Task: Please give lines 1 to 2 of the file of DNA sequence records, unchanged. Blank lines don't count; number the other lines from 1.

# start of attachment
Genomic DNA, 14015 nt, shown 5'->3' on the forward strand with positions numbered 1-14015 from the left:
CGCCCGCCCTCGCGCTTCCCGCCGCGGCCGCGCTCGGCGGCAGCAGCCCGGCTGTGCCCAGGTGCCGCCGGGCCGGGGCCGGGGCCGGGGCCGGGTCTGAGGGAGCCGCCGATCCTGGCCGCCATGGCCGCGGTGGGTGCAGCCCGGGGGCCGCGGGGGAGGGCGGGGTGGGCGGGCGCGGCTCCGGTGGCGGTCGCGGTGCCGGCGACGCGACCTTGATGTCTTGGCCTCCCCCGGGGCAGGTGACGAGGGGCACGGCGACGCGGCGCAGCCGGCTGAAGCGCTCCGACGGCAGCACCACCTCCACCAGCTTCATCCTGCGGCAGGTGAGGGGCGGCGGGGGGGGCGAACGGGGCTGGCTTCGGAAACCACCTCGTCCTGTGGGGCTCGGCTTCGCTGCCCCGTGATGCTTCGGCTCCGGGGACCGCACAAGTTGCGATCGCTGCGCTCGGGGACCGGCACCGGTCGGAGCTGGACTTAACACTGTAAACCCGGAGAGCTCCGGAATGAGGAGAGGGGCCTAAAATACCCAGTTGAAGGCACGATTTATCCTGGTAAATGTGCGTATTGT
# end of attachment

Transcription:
Genomic DNA, 14015 nt, shown 5'->3' on the forward strand with positions numbered 1-14015 from the left:
CGCCCGCCCTCGCGCTTCCCGCCGCGGCCGCGCTCGGCGGCAGCAGCCCGGCTGTGCCCAGGTGCCGCCGGGCCGGGGCCGGGGCCGGGGCCGGGTCTGAGGGAGCCGCCGATCCTGGCCGCCATGGCCGCGGTGGGTGCAGCCCGGGGGCCGCGGGGGAGGGCGGGGTGGGCGGGCGCGGCTCCGGTGGCGGTCGCGGTGCCGGCGACGCGACCTTGATGTCTTGGCCTCCCCCGGGGCAGGTGACGAGGGGCACGGCGACGCGGCGCAGCCGGCTGAAGCGCTCCGACGGCAGCACCACCTCCACCAGCTTCATCCTGCGGCAGGTGAGGGGCGGCGGGGGGGGCGAACGGGGCTGGCTTCGGAAACCACCTCGTCCTGTGGGGCTCGGCTTCGCTGCCCCGTGATGCTTCGGCTCCGGGGACCGCACAAGTTGCGATCGCTGCGCTCGGGGACCGGCACCGGTCGGAGCTGGACTTAACACTGTAAACCCGGAGAGCTCCGGAATGAGGAGAGGGGCCTAAAATACCCAGTTGAAGGCACGATTTATCCTGGTAAATGTGCGTATTGT